Spring Yard Work

I’m like a dog pasted to the front window waiting for spring to happen. Winter is my least favorite time of the year. The older I get, the less I tolerate the cold. The thought of a warm retirement location is welcoming.

I guess I just look forward to chasing kids off my lawn. Actually, there are no kids living close by. The only kid I’ve had in the yard was someone wanting to mow my lawn. Where is he when I now need him?

I looked out on the lawn the other day and noticed how green it turned. February/March was warm at times so the grass had a leg up on spring. Rain and a few warm days turned it all green overnight, or so it seemed.

Last weekend I knew I would need to mow, the first time of the season. There wasn’t any gas left in the mower, just a little bit in the container, so I went to the gas station and filled it up. I had replaced the spark plug last year, so I hoped with fresh gas the mower would start right up. To my surprise, it did.

There is something exciting about the first mowing of the season. When you are my age, take excitement wherever you can find it. Mowing means you kicked winter’s ass for another year. It’s time to breakout the short pants and show off those white, winter legs. It also means that grilling cannot be far behind. So far, it’s all good.

About halfway through the effort, you start to remember why you don’t really like mowing a yard with inclines. It’s hard work. Three of your neighbors use a mowing service, the lady across the circle uses a tractor, and younger people mow the other three yards. The old codger in back only mows 2 or 3 times during the year, so don’t use him for comparison.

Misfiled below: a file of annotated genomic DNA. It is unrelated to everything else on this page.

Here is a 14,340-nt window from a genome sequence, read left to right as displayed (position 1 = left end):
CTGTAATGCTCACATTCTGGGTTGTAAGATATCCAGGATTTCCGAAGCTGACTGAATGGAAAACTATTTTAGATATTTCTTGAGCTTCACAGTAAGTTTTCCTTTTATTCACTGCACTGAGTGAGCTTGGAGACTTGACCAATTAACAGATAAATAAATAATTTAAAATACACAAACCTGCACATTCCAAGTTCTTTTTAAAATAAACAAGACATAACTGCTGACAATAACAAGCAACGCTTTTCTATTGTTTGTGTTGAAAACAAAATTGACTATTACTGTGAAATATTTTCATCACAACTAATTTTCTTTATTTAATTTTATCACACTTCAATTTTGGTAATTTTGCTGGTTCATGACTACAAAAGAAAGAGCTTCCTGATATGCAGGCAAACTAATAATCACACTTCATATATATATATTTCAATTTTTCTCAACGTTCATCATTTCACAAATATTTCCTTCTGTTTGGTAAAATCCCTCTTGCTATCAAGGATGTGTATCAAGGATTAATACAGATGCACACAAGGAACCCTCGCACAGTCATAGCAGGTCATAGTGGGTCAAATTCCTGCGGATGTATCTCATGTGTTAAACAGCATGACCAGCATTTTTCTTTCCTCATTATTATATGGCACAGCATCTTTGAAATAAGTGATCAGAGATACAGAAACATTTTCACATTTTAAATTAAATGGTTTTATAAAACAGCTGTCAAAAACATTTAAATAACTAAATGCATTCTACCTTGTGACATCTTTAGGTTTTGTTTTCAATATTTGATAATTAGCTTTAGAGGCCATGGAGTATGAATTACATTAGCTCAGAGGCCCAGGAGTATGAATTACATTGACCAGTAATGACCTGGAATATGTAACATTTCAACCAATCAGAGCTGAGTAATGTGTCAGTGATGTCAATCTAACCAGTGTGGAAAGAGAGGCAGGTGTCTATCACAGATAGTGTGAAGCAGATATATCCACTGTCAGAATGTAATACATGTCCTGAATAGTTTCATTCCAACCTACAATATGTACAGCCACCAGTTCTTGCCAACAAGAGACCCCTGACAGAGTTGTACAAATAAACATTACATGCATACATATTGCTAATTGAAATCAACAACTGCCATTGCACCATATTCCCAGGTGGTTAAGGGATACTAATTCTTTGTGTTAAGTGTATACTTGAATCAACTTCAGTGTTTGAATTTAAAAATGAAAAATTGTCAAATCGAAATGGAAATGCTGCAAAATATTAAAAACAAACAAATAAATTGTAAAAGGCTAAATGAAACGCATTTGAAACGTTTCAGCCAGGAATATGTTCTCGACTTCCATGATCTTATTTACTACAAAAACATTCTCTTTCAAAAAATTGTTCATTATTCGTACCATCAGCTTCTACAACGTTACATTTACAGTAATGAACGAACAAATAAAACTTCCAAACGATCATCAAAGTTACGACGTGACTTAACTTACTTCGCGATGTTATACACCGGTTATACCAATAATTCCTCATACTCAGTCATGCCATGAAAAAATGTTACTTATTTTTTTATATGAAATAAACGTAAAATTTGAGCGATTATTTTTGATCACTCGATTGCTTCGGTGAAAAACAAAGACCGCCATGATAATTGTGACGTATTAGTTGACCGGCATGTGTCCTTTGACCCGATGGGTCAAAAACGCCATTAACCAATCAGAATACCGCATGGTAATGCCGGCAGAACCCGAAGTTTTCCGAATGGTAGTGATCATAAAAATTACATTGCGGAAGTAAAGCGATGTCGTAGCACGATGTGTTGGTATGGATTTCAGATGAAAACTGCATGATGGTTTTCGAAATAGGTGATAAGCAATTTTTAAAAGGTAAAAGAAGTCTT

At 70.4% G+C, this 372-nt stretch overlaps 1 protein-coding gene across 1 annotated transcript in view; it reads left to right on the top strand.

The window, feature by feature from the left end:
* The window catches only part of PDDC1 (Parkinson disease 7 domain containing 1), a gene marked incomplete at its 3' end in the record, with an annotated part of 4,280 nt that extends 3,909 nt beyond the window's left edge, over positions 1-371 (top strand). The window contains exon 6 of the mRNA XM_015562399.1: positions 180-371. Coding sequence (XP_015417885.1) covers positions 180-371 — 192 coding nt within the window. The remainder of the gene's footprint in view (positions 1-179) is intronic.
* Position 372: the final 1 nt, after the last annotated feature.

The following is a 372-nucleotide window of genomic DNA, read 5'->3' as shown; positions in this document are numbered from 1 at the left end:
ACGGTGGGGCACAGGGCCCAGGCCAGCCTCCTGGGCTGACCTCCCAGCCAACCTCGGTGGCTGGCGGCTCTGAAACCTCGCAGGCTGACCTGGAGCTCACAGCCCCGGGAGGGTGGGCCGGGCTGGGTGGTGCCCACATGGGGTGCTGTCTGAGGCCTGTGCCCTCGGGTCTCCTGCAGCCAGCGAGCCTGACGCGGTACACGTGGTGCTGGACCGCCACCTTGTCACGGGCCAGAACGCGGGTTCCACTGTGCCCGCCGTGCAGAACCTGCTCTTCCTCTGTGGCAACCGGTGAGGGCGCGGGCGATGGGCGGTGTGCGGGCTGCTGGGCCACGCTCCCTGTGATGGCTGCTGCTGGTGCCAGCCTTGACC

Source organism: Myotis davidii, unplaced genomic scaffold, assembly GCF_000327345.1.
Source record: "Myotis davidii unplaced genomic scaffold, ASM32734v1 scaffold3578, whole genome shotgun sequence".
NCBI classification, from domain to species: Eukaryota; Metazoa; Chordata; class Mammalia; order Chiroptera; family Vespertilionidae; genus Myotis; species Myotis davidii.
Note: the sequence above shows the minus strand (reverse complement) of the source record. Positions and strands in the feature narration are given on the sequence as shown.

So you might get the idea that lawns are an important thing in my neighborhood. Actually, they aren’t. The one guy who really gave a darn moved to a ritzy community where he could fill his retirement with yard work. Mostly, my neighbors want a well-kept lawn, but no one is crazy-obsessive about it. Thank god!

Last summer, I got stupidly motivated about some home improvement work. I ordered a truckload of dirt and hauled about 50 bags of rock home and stacked it in the backyard. When the dirt arrived I hauled it in a wheelbarrow to the back, I don’t know how many loads I shoveled and hauled, but it quickly turned from a home project to a life sentence  on a prison chain gang. No one warned me.  Eventually, I got the dirt spread; although most of the rock is still stacked by the deck. In my day and a half of work, I discovered how much I’d underestimated the job. My shoulder hurt for six months from hauling dirt and rock. It felt similar to the rotator cuff injury of a few years ago and I’m not keen on repeating that experience. Smaller projects spread over time is the way to go. Either that or get into a time machine and go back 20 years to a younger age. Sherman and Mr. Peabody are nowhere to be found.  Another idea would be to hire some young men to do it, but I’ve scared them off.  They avoid my yard.

In a day or so, it will be time to mow again; after the rain and after the fertilizer works their magic. I can hardly wait.  There is satisfaction in a nice looking yard, especially after the years of hard work to get it looking that way.  There is a lushness to the sheen of grass at this time of the year as it soaks up the moisture and the warmth. Actually, there is a sense of accomplishment and in the spring, the lawn looks better than it will the rest of the year.  The grass is full and green; the empty spots and emerging weeds are well-hidden.

9x3v390h727zWhen you write a blog you get to complain a lot. I do, just about every opportunity I get. Too much rain.  Then too dry.  Too hot.  Too many weeds.  Insects.  Diseases on the grass.  More opportunities for blogs!

 


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